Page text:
November 19, 2003

More Geek Talk

Posted by shonk at 02:19 AM in Geek Talk | TrackBack

Petya says "geeks rock! more geeks!", so I'm obliging (and using the opportunity to dredge my Geek Talk post up from the archives).

First off, I'm somewhat amused by the etymology of the term:

Geek is actually a very old word. It is a variant of geck, a term of Low German/Dutch origin that dates in English to 1511. It means a fool, simpleton, or dupe.
Later, in 19th century American usage, the connotation of offensive and undesirable is added and then, in 1928, it starts being used to describe "a sideshow performer who bites the heads off chickens or snakes." How "geek" came to mean what it does today, I have no idea (man I miss having free access to the OED).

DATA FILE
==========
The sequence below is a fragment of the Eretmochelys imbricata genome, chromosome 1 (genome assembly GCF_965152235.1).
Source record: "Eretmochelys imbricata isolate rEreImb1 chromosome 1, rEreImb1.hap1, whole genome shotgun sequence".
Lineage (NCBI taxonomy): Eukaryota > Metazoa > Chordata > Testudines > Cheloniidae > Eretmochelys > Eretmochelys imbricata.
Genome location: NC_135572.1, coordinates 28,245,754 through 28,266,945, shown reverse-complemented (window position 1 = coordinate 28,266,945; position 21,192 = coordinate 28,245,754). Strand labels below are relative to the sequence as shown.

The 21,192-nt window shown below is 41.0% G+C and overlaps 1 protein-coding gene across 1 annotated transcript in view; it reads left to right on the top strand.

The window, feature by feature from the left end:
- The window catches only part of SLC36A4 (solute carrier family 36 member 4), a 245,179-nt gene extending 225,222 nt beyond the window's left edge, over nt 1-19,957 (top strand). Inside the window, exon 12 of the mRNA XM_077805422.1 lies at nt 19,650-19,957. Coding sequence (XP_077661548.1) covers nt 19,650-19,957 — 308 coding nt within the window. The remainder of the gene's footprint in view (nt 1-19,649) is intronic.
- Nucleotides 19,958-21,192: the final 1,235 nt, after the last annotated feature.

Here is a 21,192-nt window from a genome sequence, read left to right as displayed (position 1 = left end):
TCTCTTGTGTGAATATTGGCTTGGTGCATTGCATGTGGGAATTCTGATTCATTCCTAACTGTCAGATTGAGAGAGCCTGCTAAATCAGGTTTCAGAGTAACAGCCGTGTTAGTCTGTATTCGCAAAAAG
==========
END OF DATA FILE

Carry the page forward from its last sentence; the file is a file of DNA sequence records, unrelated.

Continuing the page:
If you're looking to broadcast your geekdom to the world, you definitely need to start adding Geek Code to your e-mail signature. Of course, if you ever e-mail non-geeks, you might want to only use that sig selectively. The first time I saw a geek code block on someone's message board signature, I was mightily confused. And then immediately started trying to decrypt it instead of just googling. Which probably says something about me.

If your decryption skills aren't up to snuff, you can, of course, cheat.

As far as I'm concerned, it doesn't get much geekier than this: Today, a friend of mine referred to this Strong Bad song as a "canonical techno song". Without planning to.

Right now, I just know you're saying "huh?" You have to understand, "canonical" is a word very near and dear to the mathematician's heart. It is simultaneously very specific and very general and, as one professor said in lecture earlier this year: "There's no good definition for 'canonical'. You can't be taught how to use the term. But does have a very concrete meaning and once you've been around mathematics enough, it's easy to tell what is canonical and what isn't." Somehow, I don't think he was talking about techno songs.

Of course, it gets really scary when you start using terms like "isomorphic" in everyday speech. And yes, I've heard it done.